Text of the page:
Saturday, June 8, 2013

Woolsthorpe Manor, Birthplace of Isaac Newton

Woolsthorpe Manor is a small provincial manor house just south of Grantham, UK. Its claim to fame is that Isaac Newton, the great English scientist, was born here. His grandfather, Robert Newton, had purchased the house and land in 1623. The property came with the title "Lord of the Manor" which immediately raised the family's social status. Grandpa renovated the house and gave it to his son (who was also named Isaac) as a wedding dowry in 1639. Isaac was married to Hannah Ayscough in April 1642. Unfortunately Isaac died in October of 1642, leaving a pregnant widow to manage the estate. His namesake was born prematurely on Christmas Day, and was so small that he could have fit into a quart pot. No one expected him to live. But he did.

Isaac's mother remarried in 1645 and moved to North Witham. She left young Isaac at Woolsthorpe in care of her mother. This act may seem cruel, but the intent probably was to protect the title. He grew up a curious boy, constantly constructing toy mills, sundials, and water clocks. He was fascinated with light and shadows from an early age. Meanwhile, Hannah's second husband died in 1653, leaving three step-siblings who returned with her to Woolsthorpe Manor. Isaac soon went to school in Grantham and moved on at age eighteen to Trinity College in Cambridge.

At college he studied what was expected, the classic Greek scholars. But Newton also read Galileo, Hobbes, Descartes, and Kepler. He began to work on mathematical problems in a new light. After he completed his bachelor's degree in 1665, the plague came to Cambridge. The school was closed and Newton returned to Woolsthorpe for a little over a year. This year is known as the annus mirabilis, because in the quiet of the country home he was extremely productive: he conducted many experiments with light (including with prisms), he saw the apple fall, he worked on his laws of motion and on his theory of fluxions, which theory would become calculus. He also reflected quite a bit on the scriptures and pursued interests in alchemy.

He returned to Cambridge in 1667 and had a notable career. He returned to Woolsthorpe in 1679 to take care of his mother during her last illness. After her funeral he went back to Cambridge, and eventually to London. He died 20 March 1727 and was buried in Westminster Abbey.

The manor house still looks much as it did in Newton's day. The western exterior (the front of the house) only had a small coat of arms added, commemorating Newton's birth here.

Woolsthorpe Manor

Newton Family Coat of Arms

Back of the house

The interior of the building is quite interesting but photography is not allowed. None of the original furniture is extant and the National Trust has borrowed period furniture so the house would look as it did in Newton's day. Since they don't own the furniture, they cannot allow photography! In one of the rooms, the fireplace had a small box in the wall next to it. The box was used for storing books, maybe to protect them from damp? The kitchen was quite extensive. Since the home was part of a sheep farm, they would have had to feed many workers in addition to the family.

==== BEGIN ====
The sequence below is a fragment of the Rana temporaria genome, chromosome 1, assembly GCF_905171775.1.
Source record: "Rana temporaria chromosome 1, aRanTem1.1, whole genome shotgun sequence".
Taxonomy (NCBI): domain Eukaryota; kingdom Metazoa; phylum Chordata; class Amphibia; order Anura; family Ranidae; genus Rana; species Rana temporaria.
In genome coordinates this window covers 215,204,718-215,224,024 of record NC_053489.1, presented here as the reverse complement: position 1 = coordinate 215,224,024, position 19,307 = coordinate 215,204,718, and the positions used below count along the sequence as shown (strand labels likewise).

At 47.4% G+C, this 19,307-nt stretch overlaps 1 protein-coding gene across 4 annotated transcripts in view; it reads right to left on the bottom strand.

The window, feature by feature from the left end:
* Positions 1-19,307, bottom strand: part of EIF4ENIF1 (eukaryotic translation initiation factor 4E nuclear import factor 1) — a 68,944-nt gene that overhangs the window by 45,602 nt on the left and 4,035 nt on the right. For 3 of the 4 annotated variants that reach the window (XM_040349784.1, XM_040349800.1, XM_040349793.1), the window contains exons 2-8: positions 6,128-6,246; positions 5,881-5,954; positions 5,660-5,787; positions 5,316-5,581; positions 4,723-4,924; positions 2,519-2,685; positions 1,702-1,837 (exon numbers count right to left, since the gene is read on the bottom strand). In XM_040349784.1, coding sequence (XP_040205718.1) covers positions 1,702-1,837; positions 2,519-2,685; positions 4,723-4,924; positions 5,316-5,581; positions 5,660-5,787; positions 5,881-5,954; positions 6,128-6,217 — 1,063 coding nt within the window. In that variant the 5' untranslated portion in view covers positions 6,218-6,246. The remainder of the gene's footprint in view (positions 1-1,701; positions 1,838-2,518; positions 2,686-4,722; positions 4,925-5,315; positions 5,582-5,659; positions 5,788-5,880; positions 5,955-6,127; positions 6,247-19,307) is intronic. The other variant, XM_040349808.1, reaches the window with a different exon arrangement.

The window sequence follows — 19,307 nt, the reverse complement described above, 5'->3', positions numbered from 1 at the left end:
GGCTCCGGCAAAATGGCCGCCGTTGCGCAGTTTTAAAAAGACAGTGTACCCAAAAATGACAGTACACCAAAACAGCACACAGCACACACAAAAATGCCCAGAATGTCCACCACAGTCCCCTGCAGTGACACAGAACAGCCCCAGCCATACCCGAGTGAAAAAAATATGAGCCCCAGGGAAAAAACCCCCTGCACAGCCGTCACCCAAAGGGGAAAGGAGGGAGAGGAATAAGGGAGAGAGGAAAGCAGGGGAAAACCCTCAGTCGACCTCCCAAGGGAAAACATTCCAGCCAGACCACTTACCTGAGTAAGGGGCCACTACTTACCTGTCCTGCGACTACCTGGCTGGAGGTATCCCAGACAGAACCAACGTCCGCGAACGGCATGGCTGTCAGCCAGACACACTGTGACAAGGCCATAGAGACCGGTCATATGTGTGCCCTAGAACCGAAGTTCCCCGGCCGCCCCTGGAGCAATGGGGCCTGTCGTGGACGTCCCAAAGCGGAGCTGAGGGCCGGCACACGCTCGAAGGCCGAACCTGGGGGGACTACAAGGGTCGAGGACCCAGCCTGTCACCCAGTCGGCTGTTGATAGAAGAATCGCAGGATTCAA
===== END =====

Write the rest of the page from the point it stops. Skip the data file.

The estate still has several buildings which have been put to various uses. One barn is now an activity room, with science experiments for the children to do and a short film about Newton's life, especially his time at Woolsthorpe.

J builds a helicopter and plays with magnets

Another barn has the tea shop and a science discovery centre with even more exhibits. These included an air hockey table to demonstrate Newton's laws of motion and several colored lights that can be combined to make white light, much like Newton's experiments with prisms.

Apple air hockey



L the investigator

Up in the loft of the barn (where not everyone went) were displays on Newton's interest in alchemy (like changing base metals into valuable ones (i.e. lead into gold)); his attempts to decode the Old Testament to understand the secrets of reality; his work at the mint trying to thwart counterfeiters. His interests weren't always what we'd think of as purely "scientific" though he did use his methodical approach in these areas.

Outside the house we saw what is presumed to be the apple tree, though from all research it's pretty clear the apple didn't actually fall on his head. It merely fell when he was in a contemplative mood and it started him wondering why it fell straight towards the center of the earth rather than some other random direction.

Apple tree

J and L tried to conduct their own gravity experiments with a nearby bench.

Will we fall straight to the ground?

Yes, gravity works well here.

Is the experiment repeatable?

Maybe it's too repeatable!

We also saw the "wool" part of Woolsthorpe Manor.

Sheep like the ones from Newton's day

The back garden of the house also had a human sundial installed by a group of school children.

Human sundial (sans humans)

Sundial instructions

We enjoyed our visit to the manor and learning more about Isaac Newton, Britain's greatest scientist.


  1. I'd love to use your Coat of Arms photo in a paper I'm writing you mind if I use it?

    1. Yes, feel free to use the picture of Newton's coat of arms in your paper! If you want a higher res copy of the picture let me know.